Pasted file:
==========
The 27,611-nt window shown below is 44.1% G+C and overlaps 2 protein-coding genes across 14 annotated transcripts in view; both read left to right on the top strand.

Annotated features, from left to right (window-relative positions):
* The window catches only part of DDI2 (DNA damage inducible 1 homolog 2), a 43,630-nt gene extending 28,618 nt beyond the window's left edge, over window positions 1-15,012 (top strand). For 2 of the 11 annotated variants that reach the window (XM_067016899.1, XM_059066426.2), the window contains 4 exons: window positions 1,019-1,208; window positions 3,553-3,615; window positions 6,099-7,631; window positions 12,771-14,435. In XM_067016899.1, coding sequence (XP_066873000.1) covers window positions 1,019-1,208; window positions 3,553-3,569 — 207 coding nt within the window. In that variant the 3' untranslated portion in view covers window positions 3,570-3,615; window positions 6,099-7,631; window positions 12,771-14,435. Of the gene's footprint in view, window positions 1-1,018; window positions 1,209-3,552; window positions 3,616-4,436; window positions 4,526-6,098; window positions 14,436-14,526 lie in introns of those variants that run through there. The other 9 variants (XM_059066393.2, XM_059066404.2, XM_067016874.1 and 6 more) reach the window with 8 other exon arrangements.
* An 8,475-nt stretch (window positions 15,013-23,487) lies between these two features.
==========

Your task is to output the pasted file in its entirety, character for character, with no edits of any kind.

The 27,611-nt window shown below is 44.1% G+C and overlaps 2 protein-coding genes across 14 annotated transcripts in view; both read left to right on the top strand.

Annotated features, from left to right (window-relative positions):
* The window catches only part of DDI2 (DNA damage inducible 1 homolog 2), a 43,630-nt gene extending 28,618 nt beyond the window's left edge, over window positions 1-15,012 (top strand). For 2 of the 11 annotated variants that reach the window (XM_067016899.1, XM_059066426.2), the window contains 4 exons: window positions 1,019-1,208; window positions 3,553-3,615; window positions 6,099-7,631; window positions 12,771-14,435. In XM_067016899.1, coding sequence (XP_066873000.1) covers window positions 1,019-1,208; window positions 3,553-3,569 — 207 coding nt within the window. In that variant the 3' untranslated portion in view covers window positions 3,570-3,615; window positions 6,099-7,631; window positions 12,771-14,435. Of the gene's footprint in view, window positions 1-1,018; window positions 1,209-3,552; window positions 3,616-4,436; window positions 4,526-6,098; window positions 14,436-14,526 lie in introns of those variants that run through there. The other 9 variants (XM_059066393.2, XM_059066404.2, XM_067016874.1 and 6 more) reach the window with 8 other exon arrangements.
* An 8,475-nt stretch (window positions 15,013-23,487) lies between these two features.